The Syrian war is an amalgam of many proxy wars involving various global players and their regional allies and proxies. And according to people familiar with the situation, recent developments in the region will have global ramifications, as the changes are likely revising the existing political order and its alliances.
“The outcome of the war on Syria will determine the new world order and alliances,” Waiel Awwad, a senior Syrian journalist based in South Asia, told The Epoch Times. “Therefore it is a crucial period in contemporary history to reshape the New World Order.”
What this revised world order will be, and how the various global and regional players and foes—more notably the United States, Russia, Turkey, and Iran—position themselves in a broader security framework will determine many foreign policy outcomes, including utopian peace scenarios, experts told The Epoch Times.
“We definitely are in the process of at least revising the world order if not completely changing it. But the motivations of the various actors involved in Syria vary,” Kanishkan Sathasivam, Director of the William H. Bates Center for Public & Global Affairs at Salem University, Massachusetts, said. “For some, it is part of their effort to elevate themselves to a more prominent position within the world order, for example, Russia, Iran, and most recently now Turkey. For others like the Gulf states, it is more about local interests of importance to them.”
In this quagmire of what U.S. President Donald Trump has called “endless wars,” it’s important for the United States to understand the “endgame scenarios” to escape the proxy wars and create a “broader framework for regional security,” wrote analysts Alexandra Stark and Ariel I. Ahram of the Foreign Policy Research Institute (FPRI) on Oct. 22.
Proxy Wars Exploded After Arab Spring
Proxy wars are not new to the Middle East. But after the “pro-democracy” revolutions of the Arab spring in 2011, conflicts grew to alarming proportions inside Syria and a few other Arab nations, which have played an important role in shaping allegiances and the utopian peace scenarios in the region.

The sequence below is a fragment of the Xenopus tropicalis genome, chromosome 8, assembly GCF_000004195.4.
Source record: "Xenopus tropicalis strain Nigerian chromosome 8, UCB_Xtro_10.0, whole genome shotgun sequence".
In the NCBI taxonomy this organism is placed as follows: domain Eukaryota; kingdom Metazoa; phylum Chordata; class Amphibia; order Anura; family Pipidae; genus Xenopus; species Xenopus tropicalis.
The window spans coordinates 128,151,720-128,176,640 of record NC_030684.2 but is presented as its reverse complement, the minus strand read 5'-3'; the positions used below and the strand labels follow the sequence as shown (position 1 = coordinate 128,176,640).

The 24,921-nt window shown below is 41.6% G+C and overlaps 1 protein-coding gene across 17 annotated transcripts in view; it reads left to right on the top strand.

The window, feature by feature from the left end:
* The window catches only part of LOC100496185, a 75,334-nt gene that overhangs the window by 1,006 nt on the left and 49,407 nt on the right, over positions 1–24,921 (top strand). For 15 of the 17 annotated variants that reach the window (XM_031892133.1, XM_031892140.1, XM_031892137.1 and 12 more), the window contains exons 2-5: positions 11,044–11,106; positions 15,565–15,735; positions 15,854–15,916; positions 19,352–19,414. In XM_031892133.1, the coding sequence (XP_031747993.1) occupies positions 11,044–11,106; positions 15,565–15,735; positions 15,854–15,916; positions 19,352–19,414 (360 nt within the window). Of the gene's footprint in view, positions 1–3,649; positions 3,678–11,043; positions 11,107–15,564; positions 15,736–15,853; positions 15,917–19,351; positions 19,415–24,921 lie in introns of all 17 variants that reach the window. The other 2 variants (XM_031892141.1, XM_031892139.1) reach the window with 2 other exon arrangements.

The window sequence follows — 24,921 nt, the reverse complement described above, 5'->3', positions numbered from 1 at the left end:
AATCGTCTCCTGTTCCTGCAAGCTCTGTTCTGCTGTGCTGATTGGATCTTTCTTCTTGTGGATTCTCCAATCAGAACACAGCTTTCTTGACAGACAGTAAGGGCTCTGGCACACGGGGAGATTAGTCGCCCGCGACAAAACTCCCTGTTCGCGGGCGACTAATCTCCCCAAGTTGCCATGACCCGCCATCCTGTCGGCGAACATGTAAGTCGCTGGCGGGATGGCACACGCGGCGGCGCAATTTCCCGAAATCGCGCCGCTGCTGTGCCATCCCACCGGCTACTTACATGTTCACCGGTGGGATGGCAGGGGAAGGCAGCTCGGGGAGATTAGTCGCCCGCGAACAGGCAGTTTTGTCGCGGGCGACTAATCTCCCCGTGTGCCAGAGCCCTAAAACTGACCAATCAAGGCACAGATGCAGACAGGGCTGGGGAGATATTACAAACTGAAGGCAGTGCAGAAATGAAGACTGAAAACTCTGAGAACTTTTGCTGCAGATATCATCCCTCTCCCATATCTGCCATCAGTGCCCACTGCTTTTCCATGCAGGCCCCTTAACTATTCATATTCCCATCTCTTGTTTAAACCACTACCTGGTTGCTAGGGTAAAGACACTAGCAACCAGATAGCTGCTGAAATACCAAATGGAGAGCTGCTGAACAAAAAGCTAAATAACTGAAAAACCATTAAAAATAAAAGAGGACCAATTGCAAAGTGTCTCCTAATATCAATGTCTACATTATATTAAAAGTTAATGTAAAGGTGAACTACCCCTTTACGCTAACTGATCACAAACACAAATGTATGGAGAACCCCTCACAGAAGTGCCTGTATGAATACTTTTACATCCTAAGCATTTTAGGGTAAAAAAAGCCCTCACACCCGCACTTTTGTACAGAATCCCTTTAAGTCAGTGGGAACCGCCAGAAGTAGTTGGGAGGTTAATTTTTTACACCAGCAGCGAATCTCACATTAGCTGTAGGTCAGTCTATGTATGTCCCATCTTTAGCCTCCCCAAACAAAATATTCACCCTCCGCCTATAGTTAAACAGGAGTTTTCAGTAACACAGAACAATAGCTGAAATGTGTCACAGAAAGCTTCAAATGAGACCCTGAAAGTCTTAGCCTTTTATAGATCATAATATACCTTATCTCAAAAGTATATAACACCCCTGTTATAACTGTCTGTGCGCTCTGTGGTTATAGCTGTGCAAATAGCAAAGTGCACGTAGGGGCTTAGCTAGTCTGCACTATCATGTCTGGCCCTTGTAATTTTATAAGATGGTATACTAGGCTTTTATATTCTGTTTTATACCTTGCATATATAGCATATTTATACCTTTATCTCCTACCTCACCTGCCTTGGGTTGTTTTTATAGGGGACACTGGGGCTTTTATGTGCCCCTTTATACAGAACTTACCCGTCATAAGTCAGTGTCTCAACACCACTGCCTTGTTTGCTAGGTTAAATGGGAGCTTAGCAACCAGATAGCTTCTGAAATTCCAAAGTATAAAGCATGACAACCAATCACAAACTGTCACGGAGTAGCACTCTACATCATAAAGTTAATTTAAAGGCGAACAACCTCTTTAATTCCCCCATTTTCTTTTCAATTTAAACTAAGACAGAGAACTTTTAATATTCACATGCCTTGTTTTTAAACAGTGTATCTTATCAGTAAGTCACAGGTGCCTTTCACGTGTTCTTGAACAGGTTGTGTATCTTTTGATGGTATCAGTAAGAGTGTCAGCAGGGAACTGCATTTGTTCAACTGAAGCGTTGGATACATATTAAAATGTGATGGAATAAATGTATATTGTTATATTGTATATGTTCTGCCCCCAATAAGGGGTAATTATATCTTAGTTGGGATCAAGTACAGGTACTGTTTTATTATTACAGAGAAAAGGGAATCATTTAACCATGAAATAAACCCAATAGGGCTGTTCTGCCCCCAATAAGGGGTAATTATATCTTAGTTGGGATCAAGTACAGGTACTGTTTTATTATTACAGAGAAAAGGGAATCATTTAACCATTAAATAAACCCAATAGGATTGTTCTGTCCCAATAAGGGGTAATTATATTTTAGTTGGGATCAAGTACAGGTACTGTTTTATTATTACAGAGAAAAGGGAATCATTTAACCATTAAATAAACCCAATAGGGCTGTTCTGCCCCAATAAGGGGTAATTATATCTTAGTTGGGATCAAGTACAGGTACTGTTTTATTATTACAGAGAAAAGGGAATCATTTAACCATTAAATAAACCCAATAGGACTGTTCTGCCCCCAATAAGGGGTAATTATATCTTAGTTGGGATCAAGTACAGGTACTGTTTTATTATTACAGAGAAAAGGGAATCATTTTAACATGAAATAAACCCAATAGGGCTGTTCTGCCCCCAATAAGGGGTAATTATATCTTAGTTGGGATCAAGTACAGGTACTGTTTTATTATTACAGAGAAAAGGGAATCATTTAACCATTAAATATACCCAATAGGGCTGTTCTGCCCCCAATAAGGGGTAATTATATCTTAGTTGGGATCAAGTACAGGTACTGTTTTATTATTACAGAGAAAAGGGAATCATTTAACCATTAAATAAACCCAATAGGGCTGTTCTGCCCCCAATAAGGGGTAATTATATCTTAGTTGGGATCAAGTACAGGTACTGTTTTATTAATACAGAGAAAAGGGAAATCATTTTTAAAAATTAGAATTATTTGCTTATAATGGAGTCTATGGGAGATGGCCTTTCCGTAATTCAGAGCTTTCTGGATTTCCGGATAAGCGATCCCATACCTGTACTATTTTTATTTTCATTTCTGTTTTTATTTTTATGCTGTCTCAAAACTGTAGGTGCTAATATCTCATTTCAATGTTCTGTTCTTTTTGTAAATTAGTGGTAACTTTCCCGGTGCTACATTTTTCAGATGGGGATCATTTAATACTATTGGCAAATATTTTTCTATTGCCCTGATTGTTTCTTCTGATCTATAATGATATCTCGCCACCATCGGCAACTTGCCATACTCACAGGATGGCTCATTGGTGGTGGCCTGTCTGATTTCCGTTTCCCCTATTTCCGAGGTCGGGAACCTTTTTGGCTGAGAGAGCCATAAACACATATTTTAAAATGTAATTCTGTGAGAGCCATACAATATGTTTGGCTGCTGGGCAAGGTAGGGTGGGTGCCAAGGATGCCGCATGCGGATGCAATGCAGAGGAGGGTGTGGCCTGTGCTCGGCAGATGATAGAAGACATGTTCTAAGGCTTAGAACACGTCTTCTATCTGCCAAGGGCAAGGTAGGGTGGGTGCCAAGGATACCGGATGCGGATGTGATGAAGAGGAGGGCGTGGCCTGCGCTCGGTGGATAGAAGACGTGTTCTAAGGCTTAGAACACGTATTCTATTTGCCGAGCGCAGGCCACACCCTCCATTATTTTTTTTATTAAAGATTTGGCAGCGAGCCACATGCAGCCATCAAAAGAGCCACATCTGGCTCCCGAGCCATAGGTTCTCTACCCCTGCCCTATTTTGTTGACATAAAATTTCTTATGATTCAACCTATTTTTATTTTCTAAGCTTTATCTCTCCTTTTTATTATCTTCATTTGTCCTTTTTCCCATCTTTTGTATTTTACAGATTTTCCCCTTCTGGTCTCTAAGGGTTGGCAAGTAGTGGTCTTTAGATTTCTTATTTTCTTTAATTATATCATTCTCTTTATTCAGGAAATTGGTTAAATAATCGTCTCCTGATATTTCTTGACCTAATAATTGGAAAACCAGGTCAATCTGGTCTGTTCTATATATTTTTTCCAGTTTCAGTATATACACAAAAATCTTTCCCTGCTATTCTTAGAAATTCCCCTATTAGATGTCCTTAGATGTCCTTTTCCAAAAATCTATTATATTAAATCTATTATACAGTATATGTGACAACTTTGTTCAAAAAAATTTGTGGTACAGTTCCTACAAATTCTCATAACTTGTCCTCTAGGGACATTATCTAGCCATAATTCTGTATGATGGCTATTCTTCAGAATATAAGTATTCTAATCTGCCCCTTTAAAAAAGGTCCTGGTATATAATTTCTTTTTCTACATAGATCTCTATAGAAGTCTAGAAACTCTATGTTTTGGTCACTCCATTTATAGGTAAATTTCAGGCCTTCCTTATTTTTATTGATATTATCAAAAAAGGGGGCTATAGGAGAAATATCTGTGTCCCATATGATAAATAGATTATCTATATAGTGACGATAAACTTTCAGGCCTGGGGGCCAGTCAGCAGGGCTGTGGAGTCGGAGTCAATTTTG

“The Barack Obama administration, chastened by the American misadventures in Iraq, tried to avoid large-scale troop deployment and instead adopted a policy of what researcher Andreas Kreig has called ‘risk transference.’ America pursued its strategic objectives by, with, and through local partners,” Stark and Ahram explained.
“As states collapsed and civil wars overtook Yemen, Libya, and Syria, the U.S. worked with militias and other non-state actors who were positioned to serve as foot soldiers in the war against terrorism and, in some cases, hostile regimes.”
These proxy war relationships between global players and their non-state allies were sustained by small contingents of “advisors and trainers,” and were soon adopted by other regional state players, wrote the two FPRI experts.
“Saudi Arabia, Qatar, Turkey, and the United Arab Emirates—linked in alliance to the U.S., but with drastically different agendas—launched their own effort to recruit proxies. Iran has worked to extend its influence by drawing on long-standing proxy relationships with Lebanese Hezbollah, Yemeni Houthis, and Iraq’s Shi’i militias.
“Some proxy relationships derived from the deep-seated ideological or ethnic fraternity, others from a temporary alignment of interest. The result was an ever-shifting crosshatch of alliances and antagonisms spanning across the region and the globe,” they said.
Sathasivam said the proxy war scenario arose inside Syria because the Arab Socialist Ba’ath regime of Syrian leader Bashar Assad wasn’t strong enough.
“Assad was simply not strong enough to keep external actors from getting involved, especially when he himself needed his own external allies to come in and help him, namely Iran and Russia and even Hezbollah from Lebanon.
“So naturally other external actors who see themselves as having an interest inside Syria also got involved, for example, Saudi Arabia, UAE, Qatar, Turkey, and of course the U.S. as well,” he said.
Armenak Tokmajyan, an expert on Syria and a non-resident fellow with the Carnegie Middle East Center, expressed similar views but added that a divided armed opposition against Assad also played a role in developing the proxy wars.
“The weakening of the central state in Syria and the emergence of a divided armed opposition created an ideal platform for outside powers to intervene and support those actors that they thought would best preserve their national interests,” he said.